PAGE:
Maximizing Anisotropy in Single-Molecule Magnets

Maximizing Anisotropy in Single-Molecule Magnets

Author: Andrew Hagan

The blocking temperature of single-molecule magnets (SMMs) defines the range in which their magnetic state remains unperturbed and hence their applicability for high-density information storage and quantum processing. It has so far been a challenge to attain high blocking barriers for polynuclear SMMs based on 3d and 4f metals, as a result of magnetic interactions between the various metal sites.

The groups of Ming-Liang Tong, Sun Yat-Sen University, Guangzhou, China, Annie Powell, Karlsruhe Institute of Technology (KIT), Germany, and Liviu Ungur, KU Leuven, Belgium, formally replaced the diamagnetic ZnII ion in the single-ion magnet [ZnII2DyIII] with a paramagnetic 3d ion to obtain the new complex [FeII2DyIII]. This species exhibited a record anisotropy barrier for d-f SMMs of 319 cm−1 (459 K), which is over three times higher than the next highest 3d-nf SMM.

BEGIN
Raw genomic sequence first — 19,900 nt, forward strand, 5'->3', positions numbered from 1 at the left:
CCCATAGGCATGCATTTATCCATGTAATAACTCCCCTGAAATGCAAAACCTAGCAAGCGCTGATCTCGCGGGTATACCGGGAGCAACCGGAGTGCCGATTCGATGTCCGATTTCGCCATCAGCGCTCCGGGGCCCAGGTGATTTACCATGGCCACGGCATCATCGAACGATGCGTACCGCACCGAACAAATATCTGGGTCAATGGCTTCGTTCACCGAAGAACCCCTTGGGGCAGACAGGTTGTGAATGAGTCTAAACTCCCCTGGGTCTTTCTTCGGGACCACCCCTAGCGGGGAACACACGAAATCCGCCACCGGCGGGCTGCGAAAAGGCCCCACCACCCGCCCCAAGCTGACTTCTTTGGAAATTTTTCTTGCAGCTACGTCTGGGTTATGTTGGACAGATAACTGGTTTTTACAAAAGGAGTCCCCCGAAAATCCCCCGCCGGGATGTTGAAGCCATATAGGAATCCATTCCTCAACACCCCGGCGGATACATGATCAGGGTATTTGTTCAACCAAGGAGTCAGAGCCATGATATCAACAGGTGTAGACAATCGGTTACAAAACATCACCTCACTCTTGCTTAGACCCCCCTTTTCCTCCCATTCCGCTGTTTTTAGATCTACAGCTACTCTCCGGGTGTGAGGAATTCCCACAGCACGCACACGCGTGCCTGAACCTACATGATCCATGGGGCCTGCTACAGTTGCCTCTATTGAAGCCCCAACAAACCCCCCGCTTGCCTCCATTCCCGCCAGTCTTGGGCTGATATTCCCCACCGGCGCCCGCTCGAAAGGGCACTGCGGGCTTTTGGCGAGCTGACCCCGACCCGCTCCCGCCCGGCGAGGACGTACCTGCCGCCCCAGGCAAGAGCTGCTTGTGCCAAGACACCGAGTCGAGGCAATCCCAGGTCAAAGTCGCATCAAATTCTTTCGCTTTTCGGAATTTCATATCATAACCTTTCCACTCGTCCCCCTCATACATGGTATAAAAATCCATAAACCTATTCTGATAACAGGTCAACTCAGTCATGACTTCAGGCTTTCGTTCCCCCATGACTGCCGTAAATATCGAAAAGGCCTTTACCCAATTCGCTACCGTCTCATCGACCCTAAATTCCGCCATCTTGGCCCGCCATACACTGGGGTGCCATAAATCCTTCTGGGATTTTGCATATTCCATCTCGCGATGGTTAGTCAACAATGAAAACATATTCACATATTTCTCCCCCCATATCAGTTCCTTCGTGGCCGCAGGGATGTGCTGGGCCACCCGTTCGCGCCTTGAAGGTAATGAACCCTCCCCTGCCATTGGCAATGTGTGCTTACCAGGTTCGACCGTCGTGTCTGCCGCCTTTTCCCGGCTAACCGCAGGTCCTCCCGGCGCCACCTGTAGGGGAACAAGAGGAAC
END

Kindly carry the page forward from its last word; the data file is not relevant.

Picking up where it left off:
Structural analysis by Mössbauer spectroscopy and ab initio calculations revealed a D5h DyIII ion and two asymmetric and distorted FeII ions, and the higher blocking barrier of [FeII2DyIII] was rationalized by the enhancement of the axial crystal field due to the paramagnetic Fe ions and the altered geometry of the DyIII environment.


The Chemical RecordThe highest anisotropy barrier for any d-f single-molecule magnet (319 cm−1, 459 K) was reported for an FeII–DyIII–FeII complex. Find more world records from all branches of chemistry on the Records and Challenges platform of The Chemical Record.

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